Aelian, Historical Miscellany

LCL 486: 26-27

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1. Δεινοὶ κατὰ κοιλίαν εἰσὶν οἱ πολύποδες καὶ πᾶν ὁτιοῦν φαγεῖν ἄμαχοι. πολλάκις οὖν οὐδὲ ἀλλήλων ἀπέχονται, ἀλλὰ τῷ μείζονι ὁ βραχύτερος ἁλοὺς καὶ ἐμπεσὼν τοῖς ἀνδρειοτέροις θηράτροις τοῖς καλουμένοις τοῦ ἰχθύος πλοκάμοις, εἶτα αὐτῷ γίνεται δεῖπνον. ἐλλοχῶσι δὲ οἱ πολύποδες καὶ τοὺς ἰχθῦς τὸν τρόπον τοῦτον· ὑπὸ ταῖς πέτραις κάθηνται καὶ ἑαυτοὺς εἰς τὴν ἐκείνων μεταμορφοῦσι χροιὰν καὶ τοῦτο εἶναι δοκοῦσιν ὅπερ οὖν καὶ πεφύκασιν αἱ πέτραι. οἱ τοίνυν ἰχθῦς προσνέουσιν οἱονεὶ τῇ πέτρᾳ τοῖς πολύποσιν, οἱ δὲ ἀφυλάκτους ὄντας αὐτοὺς περιβάλλουσι ταῖς ἐξ ἑαυτῶν ἄρκυσι ταῖς πλεκτάναις.

2. Ὑφαντικὴν καὶ ὑφαίνειν,1 [καὶ]2 δῶρα Ἐργάνης δαίμονος, οὔτε ἴσασιν αἱ φάλαγγες οὔτε εἰδέναι βούλονται. ἢ τί ποτ᾿ ἂν καὶ χρήσαιτο τῷ τοιῷδε ἐσθήματι τὸ τοιοῦτον θηρίον; τὸ δὲ ἄρα <***>3 πάγη καὶ οἱονεὶ κύρτος ἐστὶ τοῖς ἐμπίπτουσι. καὶ ἡ μὲν ἀρκυωρεῖ πάνυ σφόδρα ἀτρεμοῦσα, καὶ ἔοικεν ἀκινήτῳ· καὶ τὸ μὲν

  • 1καὶ ὑφαίνειν fortasse delenda
  • 2del. Bernhardy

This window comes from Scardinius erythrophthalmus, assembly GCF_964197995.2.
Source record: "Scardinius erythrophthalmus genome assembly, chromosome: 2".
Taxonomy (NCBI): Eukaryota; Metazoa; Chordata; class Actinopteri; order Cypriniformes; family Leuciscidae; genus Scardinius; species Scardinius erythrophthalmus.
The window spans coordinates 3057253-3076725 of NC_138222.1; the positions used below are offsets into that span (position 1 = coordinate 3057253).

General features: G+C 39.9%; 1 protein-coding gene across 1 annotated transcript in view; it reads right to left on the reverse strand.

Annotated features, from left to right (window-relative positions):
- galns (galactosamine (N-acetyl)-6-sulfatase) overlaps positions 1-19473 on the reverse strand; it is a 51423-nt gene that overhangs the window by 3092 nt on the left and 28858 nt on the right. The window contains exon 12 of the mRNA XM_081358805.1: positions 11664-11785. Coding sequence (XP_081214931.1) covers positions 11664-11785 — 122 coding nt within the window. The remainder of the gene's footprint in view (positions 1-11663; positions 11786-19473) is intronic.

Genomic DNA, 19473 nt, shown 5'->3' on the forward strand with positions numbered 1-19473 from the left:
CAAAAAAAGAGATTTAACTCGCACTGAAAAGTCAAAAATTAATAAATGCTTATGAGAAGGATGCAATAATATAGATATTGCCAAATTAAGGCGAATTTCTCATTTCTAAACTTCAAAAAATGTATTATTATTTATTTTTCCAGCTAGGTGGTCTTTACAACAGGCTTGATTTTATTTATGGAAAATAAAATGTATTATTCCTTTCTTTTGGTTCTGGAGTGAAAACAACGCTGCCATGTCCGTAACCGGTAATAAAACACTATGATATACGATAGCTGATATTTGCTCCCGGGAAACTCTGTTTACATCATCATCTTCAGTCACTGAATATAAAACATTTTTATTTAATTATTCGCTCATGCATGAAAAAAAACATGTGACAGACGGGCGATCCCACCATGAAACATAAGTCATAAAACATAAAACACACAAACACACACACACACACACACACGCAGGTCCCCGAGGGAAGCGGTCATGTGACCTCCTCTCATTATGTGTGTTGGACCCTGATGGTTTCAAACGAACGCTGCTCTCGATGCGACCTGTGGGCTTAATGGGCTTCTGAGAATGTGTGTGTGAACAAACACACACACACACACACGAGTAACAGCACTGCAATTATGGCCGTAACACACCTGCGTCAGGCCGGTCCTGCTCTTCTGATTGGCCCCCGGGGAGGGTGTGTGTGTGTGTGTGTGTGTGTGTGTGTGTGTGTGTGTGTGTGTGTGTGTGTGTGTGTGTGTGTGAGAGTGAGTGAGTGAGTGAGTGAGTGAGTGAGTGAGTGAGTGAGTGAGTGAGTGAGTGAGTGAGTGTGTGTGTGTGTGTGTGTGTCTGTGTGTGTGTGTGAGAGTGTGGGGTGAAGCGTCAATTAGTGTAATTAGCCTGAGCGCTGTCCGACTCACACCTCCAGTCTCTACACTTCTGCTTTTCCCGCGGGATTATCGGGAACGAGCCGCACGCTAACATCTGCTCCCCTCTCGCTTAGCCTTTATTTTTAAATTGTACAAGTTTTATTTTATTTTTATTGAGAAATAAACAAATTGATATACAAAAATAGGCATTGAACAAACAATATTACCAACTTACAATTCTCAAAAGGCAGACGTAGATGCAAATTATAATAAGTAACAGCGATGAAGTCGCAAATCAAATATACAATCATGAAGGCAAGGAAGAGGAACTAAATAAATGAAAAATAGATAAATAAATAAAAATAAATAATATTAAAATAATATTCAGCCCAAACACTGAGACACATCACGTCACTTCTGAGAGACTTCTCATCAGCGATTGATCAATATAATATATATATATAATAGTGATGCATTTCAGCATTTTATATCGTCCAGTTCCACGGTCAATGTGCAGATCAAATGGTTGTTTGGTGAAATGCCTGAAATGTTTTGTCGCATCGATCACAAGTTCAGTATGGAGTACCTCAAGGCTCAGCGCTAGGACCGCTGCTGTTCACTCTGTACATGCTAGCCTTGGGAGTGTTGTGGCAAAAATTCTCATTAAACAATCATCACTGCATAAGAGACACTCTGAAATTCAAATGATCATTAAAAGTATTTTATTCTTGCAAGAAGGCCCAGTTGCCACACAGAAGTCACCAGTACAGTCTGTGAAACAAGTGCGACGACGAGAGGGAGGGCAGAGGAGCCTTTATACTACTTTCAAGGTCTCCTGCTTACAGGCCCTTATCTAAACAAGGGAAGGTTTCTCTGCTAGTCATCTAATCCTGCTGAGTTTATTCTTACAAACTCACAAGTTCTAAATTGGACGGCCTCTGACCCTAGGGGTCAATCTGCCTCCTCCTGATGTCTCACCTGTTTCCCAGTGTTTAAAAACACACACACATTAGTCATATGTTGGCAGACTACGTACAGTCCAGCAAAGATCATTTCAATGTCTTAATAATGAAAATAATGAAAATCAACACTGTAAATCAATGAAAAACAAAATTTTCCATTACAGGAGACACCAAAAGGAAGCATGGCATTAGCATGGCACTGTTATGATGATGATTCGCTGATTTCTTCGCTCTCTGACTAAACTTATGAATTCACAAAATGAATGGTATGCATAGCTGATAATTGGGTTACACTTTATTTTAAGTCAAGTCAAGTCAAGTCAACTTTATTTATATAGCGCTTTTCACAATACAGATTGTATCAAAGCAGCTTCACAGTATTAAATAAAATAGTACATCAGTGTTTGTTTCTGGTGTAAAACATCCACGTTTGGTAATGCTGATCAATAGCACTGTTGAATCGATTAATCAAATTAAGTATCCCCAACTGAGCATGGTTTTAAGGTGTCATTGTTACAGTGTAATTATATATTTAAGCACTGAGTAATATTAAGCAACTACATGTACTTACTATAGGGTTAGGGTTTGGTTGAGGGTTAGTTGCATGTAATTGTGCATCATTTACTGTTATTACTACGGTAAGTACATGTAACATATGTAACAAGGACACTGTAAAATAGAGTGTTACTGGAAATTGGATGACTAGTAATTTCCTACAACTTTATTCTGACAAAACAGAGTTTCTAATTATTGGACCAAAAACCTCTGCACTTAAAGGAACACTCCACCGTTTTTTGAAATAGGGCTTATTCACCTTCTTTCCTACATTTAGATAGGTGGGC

• 3lacunam statuit Her.: <ἀράχνιον> Slothouwer

Book 1

Book One

1. Octopuses have remarkable stomachs and are unsurpassed in their ability to eat anything. Frequently they even attack each other: a small one is caught by a larger one, falling into its more powerful clutches, the so-called tentacles of the fish, and then becomes a meal for it. Octopuses also ambush fish in the following way: they sit under the rocks and change their colour to match and so they appear to be indistinguishable from the rocks. The fish then swim towards the octopuses, as if they were the rocks, and are caught off their guard; the octopuses entangle them in their own form of net, their tentacles.1

2. Spiders neither know nor wish to know the art and practice of weaving, the gifts of the goddess Ergane.2 To what use would an animal of this kind put such clothing? Its web would seem to be a trap, a kind of snare for objects that fall into it. The spider watches the net, keeping quite still and looking motionless; the object falls in, whatever it

  • 1Chapters 1–15 of this book are untypical, because they all deal with a single basic idea, the intelligence of animals, and fail to offer the variety of theme appropriate to a miscellany such as the V.H.
  • 2Ergane was the cult title of Athena as patron deity of crafts, especially weaving. The opening sentence is contradicted by Aelian in N.A. 6.57.
DOI: 10.4159/DLCL.aelian-historical_miscellany.1997